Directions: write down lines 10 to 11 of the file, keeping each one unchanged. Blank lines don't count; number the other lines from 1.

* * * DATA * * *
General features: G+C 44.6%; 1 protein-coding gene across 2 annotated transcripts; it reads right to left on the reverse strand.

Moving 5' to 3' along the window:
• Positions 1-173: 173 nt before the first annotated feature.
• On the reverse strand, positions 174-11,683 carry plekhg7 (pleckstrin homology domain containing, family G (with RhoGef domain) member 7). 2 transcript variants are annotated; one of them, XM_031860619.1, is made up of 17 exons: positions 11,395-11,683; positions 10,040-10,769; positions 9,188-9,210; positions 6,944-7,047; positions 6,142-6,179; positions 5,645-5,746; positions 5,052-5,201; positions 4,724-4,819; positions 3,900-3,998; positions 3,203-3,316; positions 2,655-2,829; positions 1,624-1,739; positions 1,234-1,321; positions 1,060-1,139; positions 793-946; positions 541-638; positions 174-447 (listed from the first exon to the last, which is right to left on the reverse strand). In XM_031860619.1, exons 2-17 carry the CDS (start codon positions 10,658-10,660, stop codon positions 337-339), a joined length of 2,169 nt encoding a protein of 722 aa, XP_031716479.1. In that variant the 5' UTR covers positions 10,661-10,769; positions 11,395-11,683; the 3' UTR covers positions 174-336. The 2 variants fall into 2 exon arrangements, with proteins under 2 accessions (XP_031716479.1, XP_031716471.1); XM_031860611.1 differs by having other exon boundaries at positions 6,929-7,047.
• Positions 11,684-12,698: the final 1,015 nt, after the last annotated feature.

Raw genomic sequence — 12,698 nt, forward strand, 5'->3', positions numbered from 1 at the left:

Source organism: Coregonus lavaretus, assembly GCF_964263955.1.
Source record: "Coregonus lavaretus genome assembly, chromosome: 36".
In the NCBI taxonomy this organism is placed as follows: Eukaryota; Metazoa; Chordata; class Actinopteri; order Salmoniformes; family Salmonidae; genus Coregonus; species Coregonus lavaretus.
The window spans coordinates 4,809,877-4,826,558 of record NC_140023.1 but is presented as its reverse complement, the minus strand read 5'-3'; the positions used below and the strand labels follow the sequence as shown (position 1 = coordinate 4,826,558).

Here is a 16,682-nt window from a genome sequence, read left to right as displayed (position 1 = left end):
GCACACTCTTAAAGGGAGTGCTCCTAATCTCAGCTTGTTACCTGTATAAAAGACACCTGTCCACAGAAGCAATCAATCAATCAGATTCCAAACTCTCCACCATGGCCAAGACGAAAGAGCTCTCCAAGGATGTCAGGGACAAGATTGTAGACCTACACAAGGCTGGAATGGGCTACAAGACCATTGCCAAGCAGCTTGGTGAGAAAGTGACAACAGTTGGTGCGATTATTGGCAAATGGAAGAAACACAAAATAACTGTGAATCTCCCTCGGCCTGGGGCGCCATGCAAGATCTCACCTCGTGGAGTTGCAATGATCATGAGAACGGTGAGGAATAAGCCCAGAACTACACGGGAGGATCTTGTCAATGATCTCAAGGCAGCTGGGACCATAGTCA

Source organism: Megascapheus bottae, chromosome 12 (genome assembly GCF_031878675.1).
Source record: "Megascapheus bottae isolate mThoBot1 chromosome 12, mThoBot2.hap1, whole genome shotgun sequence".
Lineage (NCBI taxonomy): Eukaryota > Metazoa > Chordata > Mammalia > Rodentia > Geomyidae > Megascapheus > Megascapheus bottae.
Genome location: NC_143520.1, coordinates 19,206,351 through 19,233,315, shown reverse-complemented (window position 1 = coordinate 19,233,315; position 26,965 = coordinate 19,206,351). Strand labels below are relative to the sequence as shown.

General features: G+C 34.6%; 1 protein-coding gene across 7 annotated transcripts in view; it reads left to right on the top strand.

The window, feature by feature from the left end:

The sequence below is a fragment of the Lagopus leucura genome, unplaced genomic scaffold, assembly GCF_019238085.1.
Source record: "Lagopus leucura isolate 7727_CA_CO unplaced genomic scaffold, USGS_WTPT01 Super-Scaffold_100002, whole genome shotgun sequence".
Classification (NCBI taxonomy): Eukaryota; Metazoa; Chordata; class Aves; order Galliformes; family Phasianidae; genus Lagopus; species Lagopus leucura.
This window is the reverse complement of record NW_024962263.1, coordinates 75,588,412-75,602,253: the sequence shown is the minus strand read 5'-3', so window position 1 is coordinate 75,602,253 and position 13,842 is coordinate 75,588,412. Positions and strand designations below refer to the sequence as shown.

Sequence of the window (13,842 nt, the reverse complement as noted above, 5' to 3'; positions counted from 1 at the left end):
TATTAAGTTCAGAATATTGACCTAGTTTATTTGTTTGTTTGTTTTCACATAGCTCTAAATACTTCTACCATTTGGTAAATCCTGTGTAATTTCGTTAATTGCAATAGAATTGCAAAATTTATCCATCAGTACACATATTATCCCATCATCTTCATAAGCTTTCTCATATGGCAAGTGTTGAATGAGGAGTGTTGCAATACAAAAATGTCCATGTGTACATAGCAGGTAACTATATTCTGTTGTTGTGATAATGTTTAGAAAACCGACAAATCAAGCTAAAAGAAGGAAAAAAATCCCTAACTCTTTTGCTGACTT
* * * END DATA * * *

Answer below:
The window spans coordinates 4,809,877-4,826,558 of record NC_140023.1 but is presented as its reverse complement, the minus strand read 5'-3'; the positions used below and the strand labels follow the sequence as shown (position 1 = coordinate 4,826,558).

Here is a 16,682-nt window from a genome sequence, read left to right as displayed (position 1 = left end):